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Yet some more cannots: Right now you cannot kayak to National Lakeshores such as Cumberland Island; you cannot visit sites protecting the antiquities, such as preserved at Dinosaur National Monument.  And you cannot Kayak (or visit) Sleeping Bear National Lake, which preserves the wreck of the Francisco Morazan.


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You cannot hike the Appalachian Trail through the Great Smokey Mountains; you cannot visit sites such as Gettysburg that tell the story of the Civil War; and you cannot hike the Anhinga Trail in Everglades National Park and enjoy the incredible displays of birdlife.


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I started to say “finally,” but that’s not the case as there is so much more.  But consider in closing that you can’t even drive or hike to Cadillac Mountain, the point in Acadia National Park where the sun first strikes North America at certain times of the year.

It’s time the government shutdown includes a shutdown on congressional salaries. If that doesn’t work we should shut down the most radical groups.  If that doesn’t work, it’s time we shut down and replace the whole damn bunch.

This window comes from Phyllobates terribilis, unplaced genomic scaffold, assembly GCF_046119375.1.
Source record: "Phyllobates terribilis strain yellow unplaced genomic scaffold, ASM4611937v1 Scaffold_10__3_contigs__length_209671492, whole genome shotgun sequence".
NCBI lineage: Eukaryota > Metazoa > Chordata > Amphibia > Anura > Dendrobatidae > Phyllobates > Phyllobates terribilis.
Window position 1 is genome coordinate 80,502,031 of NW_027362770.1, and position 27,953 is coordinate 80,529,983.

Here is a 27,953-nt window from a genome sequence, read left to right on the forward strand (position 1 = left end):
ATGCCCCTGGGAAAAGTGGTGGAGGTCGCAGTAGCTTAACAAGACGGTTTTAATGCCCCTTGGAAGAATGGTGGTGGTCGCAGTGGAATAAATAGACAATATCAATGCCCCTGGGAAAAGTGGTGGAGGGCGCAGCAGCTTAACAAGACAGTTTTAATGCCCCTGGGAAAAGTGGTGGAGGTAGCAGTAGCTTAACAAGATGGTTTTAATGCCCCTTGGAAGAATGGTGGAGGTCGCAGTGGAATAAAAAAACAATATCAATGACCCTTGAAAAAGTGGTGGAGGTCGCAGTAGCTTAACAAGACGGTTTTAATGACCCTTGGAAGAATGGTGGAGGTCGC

America the Beautiful should not be shut down!


—————–

 

AIRSTREAM TRAVELS LAST YEAR:

*Biking to Hermit’s Rest (Another Cannot!!)

 

OUR BOOKS THAT WILL COMPLEMENT YOUR TRAVELS:

 

4th ed. Autographed by the Authors

Hiking Shenandoah National Park

Hiking Shenandoah National Park is the 4th edition of a favorite guide book, created by Bert & Janie, a professional husband-wife journalism team. Lots of updates including more waterfall trails, updated descriptions of confusing trail junctions, and new color photographs. New text describes more of the park’s compelling natural history. Often the descriptions are personal as the Gildarts have hiked virtually every single park trail, sometimes repeatedly.